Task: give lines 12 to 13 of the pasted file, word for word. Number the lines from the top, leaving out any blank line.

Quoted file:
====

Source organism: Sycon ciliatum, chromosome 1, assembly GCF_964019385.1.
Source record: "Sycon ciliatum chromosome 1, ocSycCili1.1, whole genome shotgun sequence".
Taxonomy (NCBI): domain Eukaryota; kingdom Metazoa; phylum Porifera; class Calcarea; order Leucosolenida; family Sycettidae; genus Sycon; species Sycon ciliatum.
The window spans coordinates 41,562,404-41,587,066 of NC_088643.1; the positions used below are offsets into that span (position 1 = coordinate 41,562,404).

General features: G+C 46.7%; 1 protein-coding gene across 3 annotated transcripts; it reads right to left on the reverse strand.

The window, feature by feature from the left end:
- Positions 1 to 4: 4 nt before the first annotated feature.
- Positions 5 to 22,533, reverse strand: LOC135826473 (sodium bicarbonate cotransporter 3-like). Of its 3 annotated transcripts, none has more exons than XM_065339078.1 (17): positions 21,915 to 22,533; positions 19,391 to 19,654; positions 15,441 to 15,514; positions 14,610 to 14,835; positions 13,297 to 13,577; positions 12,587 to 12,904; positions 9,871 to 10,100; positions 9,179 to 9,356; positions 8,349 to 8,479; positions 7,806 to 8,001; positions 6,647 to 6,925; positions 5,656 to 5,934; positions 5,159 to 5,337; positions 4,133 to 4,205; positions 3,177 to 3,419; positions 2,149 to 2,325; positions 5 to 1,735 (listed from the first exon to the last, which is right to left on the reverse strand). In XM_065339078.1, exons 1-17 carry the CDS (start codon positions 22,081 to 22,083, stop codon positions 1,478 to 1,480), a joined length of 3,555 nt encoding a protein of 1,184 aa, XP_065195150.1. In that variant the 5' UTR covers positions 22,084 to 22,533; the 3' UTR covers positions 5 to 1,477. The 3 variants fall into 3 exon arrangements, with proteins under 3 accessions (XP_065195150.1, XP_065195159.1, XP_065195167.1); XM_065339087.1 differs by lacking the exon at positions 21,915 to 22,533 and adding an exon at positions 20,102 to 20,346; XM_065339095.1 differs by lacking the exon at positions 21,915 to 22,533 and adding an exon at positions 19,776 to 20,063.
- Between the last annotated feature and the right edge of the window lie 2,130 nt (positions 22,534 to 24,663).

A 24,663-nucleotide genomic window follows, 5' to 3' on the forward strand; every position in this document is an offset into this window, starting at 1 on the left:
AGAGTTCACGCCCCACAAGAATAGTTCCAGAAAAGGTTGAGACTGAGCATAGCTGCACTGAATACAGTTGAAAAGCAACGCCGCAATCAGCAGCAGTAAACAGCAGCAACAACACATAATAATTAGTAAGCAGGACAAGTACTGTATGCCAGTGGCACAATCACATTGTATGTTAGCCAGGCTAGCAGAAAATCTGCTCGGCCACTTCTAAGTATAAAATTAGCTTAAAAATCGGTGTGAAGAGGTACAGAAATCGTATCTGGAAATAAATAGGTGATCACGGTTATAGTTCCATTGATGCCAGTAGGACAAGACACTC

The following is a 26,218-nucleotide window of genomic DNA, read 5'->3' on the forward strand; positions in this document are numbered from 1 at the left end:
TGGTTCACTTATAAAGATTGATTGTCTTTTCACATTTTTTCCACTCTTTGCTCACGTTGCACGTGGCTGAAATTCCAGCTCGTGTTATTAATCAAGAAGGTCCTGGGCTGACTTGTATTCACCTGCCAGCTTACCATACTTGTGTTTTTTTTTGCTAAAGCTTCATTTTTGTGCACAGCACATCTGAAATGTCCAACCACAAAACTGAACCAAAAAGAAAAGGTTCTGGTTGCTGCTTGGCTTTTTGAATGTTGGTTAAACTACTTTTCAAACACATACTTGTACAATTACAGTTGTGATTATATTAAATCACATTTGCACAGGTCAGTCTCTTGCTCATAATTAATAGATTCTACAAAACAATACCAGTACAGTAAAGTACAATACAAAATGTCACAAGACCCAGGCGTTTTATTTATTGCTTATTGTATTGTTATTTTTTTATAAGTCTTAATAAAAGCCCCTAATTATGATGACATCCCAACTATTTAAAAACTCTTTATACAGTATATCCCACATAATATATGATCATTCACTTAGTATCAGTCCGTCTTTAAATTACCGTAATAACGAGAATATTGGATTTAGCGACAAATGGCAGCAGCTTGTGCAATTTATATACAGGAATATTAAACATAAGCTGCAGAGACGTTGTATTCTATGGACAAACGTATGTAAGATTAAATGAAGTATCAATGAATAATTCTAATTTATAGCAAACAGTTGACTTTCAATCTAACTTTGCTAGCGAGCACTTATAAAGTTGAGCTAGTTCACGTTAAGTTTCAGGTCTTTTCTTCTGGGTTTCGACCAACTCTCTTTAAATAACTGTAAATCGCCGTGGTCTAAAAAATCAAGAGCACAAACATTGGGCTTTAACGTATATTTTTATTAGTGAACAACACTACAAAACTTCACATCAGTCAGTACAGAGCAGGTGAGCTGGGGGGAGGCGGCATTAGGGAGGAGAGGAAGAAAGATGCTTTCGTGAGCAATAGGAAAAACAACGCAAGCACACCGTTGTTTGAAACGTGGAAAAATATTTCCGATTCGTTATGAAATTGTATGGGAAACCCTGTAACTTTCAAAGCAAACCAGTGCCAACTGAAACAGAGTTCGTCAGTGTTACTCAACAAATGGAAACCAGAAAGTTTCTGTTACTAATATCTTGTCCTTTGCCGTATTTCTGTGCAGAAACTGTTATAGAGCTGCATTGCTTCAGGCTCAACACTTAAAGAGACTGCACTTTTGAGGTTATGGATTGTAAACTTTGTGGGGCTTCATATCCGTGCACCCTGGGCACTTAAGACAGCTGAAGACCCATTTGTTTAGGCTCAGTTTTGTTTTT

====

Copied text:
The following is a 26,218-nucleotide window of genomic DNA, read 5'->3' on the forward strand; positions in this document are numbered from 1 at the left end:
TGGTTCACTTATAAAGATTGATTGTCTTTTCACATTTTTTCCACTCTTTGCTCACGTTGCACGTGGCTGAAATTCCAGCTCGTGTTATTAATCAAGAAGGTCCTGGGCTGACTTGTATTCACCTGCCAGCTTACCATACTTGTGTTTTTTTTTGCTAAAGCTTCATTTTTGTGCACAGCACATCTGAAATGTCCAACCACAAAACTGAACCAAAAAGAAAAGGTTCTGGTTGCTGCTTGGCTTTTTGAATGTTGGTTAAACTACTTTTCAAACACATACTTGTACAATTACAGTTGTGATTATATTAAATCACATTTGCACAGGTCAGTCTCTTGCTCATAATTAATAGATTCTACAAAACAATACCAGTACAGTAAAGTACAATACAAAATGTCACAAGACCCAGGCGTTTTATTTATTGCTTATTGTATTGTTATTTTTTTATAAGTCTTAATAAAAGCCCCTAATTATGATGACATCCCAACTATTTAAAAACTCTTTATACAGTATATCCCACATAATATATGATCATTCACTTAGTATCAGTCCGTCTTTAAATTACCGTAATAACGAGAATATTGGATTTAGCGACAAATGGCAGCAGCTTGTGCAATTTATATACAGGAATATTAAACATAAGCTGCAGAGACGTTGTATTCTATGGACAAACGTATGTAAGATTAAATGAAGTATCAATGAATAATTCTAATTTATAGCAAACAGTTGACTTTCAATCTAACTTTGCTAGCGAGCACTTATAAAGTTGAGCTAGTTCACGTTAAGTTTCAGGTCTTTTCTTCTGGGTTTCGACCAACTCTCTTTAAATAACTGTAAATCGCCGTGGTCTAAAAAATCAAGAGCACAAACATTGGGCTTTAACGTATATTTTTATTAGTGAACAACACTACAAAACTTCACATCAGTCAGTACAGAGCAGGTGAGCTGGGGGGAGGCGGCATTAGGGAGGAGAGGAAGAAAGATGCTTTCGTGAGCAATAGGAAAAACAACGCAAGCACACCGTTGTTTGAAACGTGGAAAAATATTTCCGATTCGTTATGAAATTGTATGGGAAACCCTGTAACTTTCAAAGCAAACCAGTGCCAACTGAAACAGAGTTCGTCAGTGTTACTCAACAAATGGAAACCAGAAAGTTTCTGTTACTAATATCTTGTCCTTTGCCGTATTTCTGTGCAGAAACTGTTATAGAGCTGCATTGCTTCAGGCTCAACACTTAAAGAGACTGCACTTTTGAGGTTATGGATTGTAAACTTTGTGGGGCTTCATATCCGTGCACCCTGGGCACTTAAGACAGCTGAAGACCCATTTGTTTAGGCTCAGTTTTGTTTTT